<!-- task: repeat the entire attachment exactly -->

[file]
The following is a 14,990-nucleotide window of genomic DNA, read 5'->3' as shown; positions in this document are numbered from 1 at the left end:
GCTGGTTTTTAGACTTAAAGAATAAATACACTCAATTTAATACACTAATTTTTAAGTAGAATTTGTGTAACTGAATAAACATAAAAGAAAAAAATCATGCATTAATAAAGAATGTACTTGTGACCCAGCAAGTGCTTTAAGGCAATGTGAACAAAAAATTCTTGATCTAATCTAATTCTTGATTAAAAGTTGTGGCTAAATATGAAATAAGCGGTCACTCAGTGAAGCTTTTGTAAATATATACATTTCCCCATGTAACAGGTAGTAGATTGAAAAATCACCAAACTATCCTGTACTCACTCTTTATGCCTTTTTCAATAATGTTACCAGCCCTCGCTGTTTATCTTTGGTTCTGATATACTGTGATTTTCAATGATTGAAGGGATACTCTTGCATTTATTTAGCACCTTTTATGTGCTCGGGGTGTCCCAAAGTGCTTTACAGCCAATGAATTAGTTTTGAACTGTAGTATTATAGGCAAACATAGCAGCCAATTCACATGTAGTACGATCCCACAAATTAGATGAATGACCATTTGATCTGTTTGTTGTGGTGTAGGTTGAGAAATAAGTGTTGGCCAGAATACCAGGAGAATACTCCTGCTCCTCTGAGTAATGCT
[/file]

The following is a 14,990-nucleotide window of genomic DNA, read 5'->3' as shown; positions in this document are numbered from 1 at the left end:
GCTGGTTTTTAGACTTAAAGAATAAATACACTCAATTTAATACACTAATTTTTAAGTAGAATTTGTGTAACTGAATAAACATAAAAGAAAAAAATCATGCATTAATAAAGAATGTACTTGTGACCCAGCAAGTGCTTTAAGGCAATGTGAACAAAAAATTCTTGATCTAATCTAATTCTTGATTAAAAGTTGTGGCTAAATATGAAATAAGCGGTCACTCAGTGAAGCTTTTGTAAATATATACATTTCCCCATGTAACAGGTAGTAGATTGAAAAATCACCAAACTATCCTGTACTCACTCTTTATGCCTTTTTCAATAATGTTACCAGCCCTCGCTGTTTATCTTTGGTTCTGATATACTGTGATTTTCAATGATTGAAGGGATACTCTTGCATTTATTTAGCACCTTTTATGTGCTCGGGGTGTCCCAAAGTGCTTTACAGCCAATGAATTAGTTTTGAACTGTAGTATTATAGGCAAACATAGCAGCCAATTCACATGTAGTACGATCCCACAAATTAGATGAATGACCATTTGATCTGTTTGTTGTGGTGTAGGTTGAGAAATAAGTGTTGGCCAGAATACCAGGAGAATACTCCTGCTCCTCTGAGTAATGCT